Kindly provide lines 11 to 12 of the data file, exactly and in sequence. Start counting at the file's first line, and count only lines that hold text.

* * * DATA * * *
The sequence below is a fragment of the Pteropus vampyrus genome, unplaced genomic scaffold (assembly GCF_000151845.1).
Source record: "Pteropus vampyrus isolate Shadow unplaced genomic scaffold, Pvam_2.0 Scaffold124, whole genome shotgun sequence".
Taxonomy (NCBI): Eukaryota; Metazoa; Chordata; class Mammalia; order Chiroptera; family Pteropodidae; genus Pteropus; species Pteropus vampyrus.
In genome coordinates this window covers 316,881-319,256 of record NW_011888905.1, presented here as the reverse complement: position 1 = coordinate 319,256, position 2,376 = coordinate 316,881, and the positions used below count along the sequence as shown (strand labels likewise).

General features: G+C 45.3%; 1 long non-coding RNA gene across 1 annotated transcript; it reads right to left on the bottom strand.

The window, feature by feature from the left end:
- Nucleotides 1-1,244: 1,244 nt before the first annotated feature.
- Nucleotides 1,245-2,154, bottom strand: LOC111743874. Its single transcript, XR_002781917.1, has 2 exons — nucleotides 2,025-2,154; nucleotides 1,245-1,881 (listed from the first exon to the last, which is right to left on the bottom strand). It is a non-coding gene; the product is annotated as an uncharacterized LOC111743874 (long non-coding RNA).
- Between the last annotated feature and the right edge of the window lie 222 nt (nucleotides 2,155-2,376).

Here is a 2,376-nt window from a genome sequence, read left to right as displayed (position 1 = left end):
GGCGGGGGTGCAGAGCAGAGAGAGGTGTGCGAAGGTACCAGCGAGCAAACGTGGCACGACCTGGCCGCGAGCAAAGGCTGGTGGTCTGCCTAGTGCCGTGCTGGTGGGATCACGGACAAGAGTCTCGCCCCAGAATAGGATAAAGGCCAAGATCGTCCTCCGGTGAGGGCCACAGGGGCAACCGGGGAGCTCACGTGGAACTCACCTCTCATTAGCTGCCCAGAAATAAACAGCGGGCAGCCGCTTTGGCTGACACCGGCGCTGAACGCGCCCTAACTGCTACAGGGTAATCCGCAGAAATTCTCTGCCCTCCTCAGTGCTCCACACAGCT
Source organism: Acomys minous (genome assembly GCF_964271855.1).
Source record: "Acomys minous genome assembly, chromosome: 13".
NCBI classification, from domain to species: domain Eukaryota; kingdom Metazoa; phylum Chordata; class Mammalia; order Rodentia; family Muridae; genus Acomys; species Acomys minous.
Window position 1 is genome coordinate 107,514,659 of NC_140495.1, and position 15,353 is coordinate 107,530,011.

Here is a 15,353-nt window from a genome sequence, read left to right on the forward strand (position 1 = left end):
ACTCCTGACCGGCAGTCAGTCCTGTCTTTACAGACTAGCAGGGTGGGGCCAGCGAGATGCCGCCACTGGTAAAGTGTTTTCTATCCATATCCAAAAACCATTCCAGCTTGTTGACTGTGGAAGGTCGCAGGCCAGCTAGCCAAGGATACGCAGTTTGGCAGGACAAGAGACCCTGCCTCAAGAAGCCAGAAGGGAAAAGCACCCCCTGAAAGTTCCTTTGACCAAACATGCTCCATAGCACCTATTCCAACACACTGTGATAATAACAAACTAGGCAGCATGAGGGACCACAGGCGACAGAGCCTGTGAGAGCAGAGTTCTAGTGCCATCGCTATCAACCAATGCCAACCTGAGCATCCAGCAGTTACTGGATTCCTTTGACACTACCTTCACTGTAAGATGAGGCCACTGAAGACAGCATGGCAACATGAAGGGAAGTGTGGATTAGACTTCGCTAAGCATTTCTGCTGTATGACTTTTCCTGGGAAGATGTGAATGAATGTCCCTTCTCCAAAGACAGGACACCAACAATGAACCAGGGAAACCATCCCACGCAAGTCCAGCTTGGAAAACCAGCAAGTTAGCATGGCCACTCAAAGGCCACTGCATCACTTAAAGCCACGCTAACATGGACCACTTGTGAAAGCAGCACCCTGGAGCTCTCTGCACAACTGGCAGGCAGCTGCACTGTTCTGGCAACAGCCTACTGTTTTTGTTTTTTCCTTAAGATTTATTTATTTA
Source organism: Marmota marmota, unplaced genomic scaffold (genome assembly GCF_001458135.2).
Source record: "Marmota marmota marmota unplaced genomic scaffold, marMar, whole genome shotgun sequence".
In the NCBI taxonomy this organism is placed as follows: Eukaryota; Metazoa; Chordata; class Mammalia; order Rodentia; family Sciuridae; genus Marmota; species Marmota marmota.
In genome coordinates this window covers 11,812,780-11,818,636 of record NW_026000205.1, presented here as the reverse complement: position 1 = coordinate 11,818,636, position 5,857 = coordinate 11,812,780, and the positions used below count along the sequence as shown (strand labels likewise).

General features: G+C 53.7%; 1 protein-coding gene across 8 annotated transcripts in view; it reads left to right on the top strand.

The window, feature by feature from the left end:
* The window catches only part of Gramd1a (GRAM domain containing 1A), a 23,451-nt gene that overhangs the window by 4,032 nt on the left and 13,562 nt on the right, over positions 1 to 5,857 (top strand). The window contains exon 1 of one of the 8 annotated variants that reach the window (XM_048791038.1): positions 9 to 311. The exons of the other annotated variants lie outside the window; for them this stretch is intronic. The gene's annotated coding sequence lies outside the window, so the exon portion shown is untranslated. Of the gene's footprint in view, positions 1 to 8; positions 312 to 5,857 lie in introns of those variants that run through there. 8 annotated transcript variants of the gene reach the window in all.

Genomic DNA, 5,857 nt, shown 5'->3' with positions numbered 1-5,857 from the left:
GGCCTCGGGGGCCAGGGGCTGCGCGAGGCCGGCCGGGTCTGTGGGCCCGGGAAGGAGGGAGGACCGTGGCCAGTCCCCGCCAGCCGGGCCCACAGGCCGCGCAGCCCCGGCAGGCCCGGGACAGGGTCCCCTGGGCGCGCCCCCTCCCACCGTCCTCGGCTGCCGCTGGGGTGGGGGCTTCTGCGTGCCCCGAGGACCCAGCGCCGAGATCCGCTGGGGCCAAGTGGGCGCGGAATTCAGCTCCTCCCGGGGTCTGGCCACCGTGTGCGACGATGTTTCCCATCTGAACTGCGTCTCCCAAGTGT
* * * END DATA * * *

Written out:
GGCGGGGGTGCAGAGCAGAGAGAGGTGTGCGAAGGTACCAGCGAGCAAACGTGGCACGACCTGGCCGCGAGCAAAGGCTGGTGGTCTGCCTAGTGCCGTGCTGGTGGGATCACGGACAAGAGTCTCGCCCCAGAATAGGATAAAGGCCAAGATCGTCCTCCGGTGAGGGCCACAGGGGCAACCGGGGAGCTCACGTGGAACTCACCTCTCATTAGCTGCCCAGAAATAAACAGCGGGCAGCCGCTTTGGCTGACACCGGCGCTGAACGCGCCCTAACTGCTACAGGGTAATCCGCAGAAATTCTCTGCCCTCCTCAGTGCTCCACACAGCT
Source organism: Acomys minous (genome assembly GCF_964271855.1).